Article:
Researcher Profile: Rajeev Venkayya image
Rajeev Venkayya image

RESEARCHER PROFILE

Rajeev Venkayya

President, Global Vaccines Business Unit at Takeda Pharmaceuticals

Daily Discoveries. Dr. Rajeev Venkayya joined Takeda in 2012, to launch the company’s global vaccine business. Since then, he has helped develop vaccines that tackle four infectious diseases: dengue, polio, norovirus and Zika. Additionally, through a partnership with the Japanese government, Dr. Venkayya is leading an effort to protect the population of Japan by supplying an influenza vaccine that will help guard against a pandemic outbreak.

 

The Driving Force. From the eradication of smallpox to the prevention of countless deaths caused by infectious diseases such as pneumococcal pneumonia, diphtheria and rubella, vaccines have provided immense benefits to public health. Dr. Venkayya’s work is driven by his desire to create these kinds of treatments, which can save countless lives in a cost-effective way.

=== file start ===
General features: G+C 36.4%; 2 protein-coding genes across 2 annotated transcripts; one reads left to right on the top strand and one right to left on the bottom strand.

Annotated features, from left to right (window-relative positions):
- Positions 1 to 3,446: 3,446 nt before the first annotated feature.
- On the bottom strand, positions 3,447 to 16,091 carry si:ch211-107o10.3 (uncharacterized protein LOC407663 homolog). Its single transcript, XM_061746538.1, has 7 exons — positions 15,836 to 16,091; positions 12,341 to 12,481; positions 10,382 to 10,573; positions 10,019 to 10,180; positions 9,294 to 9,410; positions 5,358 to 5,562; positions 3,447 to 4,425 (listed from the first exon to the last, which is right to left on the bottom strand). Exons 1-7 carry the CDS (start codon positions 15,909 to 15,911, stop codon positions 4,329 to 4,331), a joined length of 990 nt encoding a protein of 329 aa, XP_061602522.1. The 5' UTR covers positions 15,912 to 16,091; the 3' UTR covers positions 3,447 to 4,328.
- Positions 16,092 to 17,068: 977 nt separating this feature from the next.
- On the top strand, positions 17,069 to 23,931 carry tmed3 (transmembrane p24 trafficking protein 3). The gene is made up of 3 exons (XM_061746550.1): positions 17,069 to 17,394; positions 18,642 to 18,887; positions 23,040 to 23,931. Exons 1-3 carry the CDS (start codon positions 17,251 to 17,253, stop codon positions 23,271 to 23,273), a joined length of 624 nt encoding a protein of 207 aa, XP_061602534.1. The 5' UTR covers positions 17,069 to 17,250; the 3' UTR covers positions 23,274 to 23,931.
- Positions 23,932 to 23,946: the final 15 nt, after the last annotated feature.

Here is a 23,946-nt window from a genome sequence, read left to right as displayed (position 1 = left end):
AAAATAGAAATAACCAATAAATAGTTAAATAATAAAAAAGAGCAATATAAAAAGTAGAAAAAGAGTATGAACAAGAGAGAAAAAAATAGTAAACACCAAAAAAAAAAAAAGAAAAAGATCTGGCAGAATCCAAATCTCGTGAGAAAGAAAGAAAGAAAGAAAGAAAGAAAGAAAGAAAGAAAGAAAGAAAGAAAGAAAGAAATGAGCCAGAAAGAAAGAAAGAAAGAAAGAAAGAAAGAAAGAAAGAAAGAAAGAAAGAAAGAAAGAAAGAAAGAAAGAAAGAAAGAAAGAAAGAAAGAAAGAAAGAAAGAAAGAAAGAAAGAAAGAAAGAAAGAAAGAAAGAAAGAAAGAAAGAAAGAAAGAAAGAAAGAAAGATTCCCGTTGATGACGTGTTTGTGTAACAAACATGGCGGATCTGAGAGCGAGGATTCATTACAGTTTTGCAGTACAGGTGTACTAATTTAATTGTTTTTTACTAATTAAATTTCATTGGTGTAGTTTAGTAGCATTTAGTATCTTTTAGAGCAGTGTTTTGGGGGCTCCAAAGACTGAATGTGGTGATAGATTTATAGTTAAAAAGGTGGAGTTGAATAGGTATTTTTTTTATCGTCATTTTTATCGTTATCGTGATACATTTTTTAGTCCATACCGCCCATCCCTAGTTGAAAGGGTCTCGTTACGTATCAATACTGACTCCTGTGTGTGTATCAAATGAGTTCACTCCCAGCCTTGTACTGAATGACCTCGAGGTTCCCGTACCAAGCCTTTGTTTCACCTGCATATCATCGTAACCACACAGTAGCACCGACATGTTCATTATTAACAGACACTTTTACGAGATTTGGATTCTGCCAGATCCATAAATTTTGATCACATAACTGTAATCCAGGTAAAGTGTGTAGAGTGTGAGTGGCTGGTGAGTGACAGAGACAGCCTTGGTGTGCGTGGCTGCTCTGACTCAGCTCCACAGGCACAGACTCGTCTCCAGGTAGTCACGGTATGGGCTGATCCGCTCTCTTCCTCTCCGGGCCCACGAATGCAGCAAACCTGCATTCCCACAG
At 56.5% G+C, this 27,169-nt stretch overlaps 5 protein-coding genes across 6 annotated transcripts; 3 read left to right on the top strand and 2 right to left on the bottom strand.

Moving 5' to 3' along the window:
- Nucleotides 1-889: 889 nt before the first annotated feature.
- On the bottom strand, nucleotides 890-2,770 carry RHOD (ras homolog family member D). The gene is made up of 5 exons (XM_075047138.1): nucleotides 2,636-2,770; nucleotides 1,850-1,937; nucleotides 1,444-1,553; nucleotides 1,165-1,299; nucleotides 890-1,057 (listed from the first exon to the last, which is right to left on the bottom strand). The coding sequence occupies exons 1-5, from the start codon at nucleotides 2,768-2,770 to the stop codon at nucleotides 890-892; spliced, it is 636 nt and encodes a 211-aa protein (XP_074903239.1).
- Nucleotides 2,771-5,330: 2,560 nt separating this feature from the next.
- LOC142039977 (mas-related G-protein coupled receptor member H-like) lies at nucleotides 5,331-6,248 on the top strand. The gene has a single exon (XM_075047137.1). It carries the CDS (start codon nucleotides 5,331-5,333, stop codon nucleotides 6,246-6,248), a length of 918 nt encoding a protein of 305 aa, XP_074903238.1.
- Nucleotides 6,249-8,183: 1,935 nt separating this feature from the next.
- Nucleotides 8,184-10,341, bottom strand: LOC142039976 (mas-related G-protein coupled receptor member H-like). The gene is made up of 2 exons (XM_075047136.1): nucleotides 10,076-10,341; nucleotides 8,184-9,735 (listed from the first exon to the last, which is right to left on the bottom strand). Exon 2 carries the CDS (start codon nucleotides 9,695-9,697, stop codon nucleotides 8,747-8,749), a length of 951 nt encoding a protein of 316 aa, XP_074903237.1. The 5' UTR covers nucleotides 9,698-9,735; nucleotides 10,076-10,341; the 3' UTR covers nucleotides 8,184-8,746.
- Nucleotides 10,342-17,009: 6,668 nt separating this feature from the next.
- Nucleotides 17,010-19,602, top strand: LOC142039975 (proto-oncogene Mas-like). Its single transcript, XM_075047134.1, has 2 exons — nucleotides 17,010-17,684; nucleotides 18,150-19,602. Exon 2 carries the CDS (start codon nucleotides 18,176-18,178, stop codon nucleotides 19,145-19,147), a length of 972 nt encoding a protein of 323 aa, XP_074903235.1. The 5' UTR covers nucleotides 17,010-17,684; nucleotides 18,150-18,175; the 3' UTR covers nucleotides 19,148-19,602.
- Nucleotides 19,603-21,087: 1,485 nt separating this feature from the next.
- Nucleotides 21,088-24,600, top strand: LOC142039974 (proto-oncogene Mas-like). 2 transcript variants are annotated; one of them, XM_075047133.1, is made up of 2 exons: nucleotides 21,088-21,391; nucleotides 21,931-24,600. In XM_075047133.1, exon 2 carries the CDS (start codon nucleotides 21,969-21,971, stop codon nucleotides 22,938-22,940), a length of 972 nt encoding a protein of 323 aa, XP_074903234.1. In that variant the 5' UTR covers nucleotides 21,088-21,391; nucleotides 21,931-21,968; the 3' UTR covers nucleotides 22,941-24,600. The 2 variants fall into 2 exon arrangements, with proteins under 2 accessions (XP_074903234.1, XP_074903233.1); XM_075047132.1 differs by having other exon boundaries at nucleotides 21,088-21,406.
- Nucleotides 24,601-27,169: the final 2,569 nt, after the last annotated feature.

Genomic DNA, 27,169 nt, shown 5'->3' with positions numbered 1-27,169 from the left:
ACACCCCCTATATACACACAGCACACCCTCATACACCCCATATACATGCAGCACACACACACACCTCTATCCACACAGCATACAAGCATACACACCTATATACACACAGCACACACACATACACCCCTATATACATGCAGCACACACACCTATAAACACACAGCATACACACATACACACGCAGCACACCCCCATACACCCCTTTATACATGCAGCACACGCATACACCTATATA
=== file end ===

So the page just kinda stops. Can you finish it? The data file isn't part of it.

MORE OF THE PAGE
“Vaccines are one of the most powerful tools in medicine, science and public health,” Dr. Venkayya says. “You can make them available to an individual once, twice or three times, and they will give that person years or even lifelong protection against certain diseases.”

Challenges, Chance and Looking Forward. From his time at the Bill & Melinda Gates Foundation, as well as at the White House, Dr. Venkayya learned that efforts to develop a groundbreaking treatment must be also supported by both public and private investment.

 

“It’s non-negotiable that industry needs to be included,” says Dr. Venkayya. “Additionally, while it’s sometimes hard for companies to make the business case to shareholders because of the financial investments required, as well as the commercial and technical risk, the support of government can also make it happen.”

 

Finally, Venkayya says that equity is crucial to the development of vaccines and global health. “If we’re structuring our work in a way where only people with resources can reap the benefits, then we have failed,” he says. “Every new development needs an embedded strategy that ensures anyone who needs a tool can access it.”